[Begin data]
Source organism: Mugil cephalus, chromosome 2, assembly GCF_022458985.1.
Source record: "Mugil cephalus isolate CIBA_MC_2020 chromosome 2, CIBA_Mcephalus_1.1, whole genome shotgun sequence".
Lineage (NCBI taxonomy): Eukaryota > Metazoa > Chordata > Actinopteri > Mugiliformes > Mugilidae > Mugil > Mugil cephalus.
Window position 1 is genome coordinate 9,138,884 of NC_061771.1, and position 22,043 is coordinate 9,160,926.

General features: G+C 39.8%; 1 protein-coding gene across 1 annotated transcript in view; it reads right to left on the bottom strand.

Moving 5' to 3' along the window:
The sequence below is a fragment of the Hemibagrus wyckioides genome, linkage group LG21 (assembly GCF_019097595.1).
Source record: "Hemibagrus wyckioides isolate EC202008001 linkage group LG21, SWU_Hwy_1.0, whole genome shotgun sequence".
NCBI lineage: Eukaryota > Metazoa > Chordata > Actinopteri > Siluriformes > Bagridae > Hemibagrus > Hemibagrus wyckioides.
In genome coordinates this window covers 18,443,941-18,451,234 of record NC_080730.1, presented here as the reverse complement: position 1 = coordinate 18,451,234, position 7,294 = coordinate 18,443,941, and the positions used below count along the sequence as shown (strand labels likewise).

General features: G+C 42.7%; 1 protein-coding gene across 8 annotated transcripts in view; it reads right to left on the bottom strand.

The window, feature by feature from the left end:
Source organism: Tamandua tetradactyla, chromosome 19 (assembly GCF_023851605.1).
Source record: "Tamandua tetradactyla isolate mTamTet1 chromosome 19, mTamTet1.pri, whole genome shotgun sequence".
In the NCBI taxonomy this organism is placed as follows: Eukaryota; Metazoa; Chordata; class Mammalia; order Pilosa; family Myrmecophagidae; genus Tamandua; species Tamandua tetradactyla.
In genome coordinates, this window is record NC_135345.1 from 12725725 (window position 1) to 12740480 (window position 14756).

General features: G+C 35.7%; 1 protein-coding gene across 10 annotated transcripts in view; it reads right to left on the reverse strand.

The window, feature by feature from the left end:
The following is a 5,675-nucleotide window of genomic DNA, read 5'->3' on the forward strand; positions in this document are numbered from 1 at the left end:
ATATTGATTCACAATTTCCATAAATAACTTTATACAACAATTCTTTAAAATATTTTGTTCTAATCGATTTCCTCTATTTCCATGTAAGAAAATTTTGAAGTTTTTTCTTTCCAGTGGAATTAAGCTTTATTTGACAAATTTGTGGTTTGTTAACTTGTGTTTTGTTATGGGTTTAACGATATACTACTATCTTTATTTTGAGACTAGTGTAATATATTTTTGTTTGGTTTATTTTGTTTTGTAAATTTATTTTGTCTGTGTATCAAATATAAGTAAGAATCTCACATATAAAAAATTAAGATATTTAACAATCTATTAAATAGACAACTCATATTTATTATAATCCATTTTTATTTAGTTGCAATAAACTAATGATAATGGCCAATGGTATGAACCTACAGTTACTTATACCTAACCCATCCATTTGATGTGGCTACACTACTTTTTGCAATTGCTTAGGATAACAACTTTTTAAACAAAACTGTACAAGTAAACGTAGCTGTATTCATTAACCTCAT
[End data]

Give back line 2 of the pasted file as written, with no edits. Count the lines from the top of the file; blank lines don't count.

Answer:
Source record: "Mugil cephalus isolate CIBA_MC_2020 chromosome 2, CIBA_Mcephalus_1.1, whole genome shotgun sequence".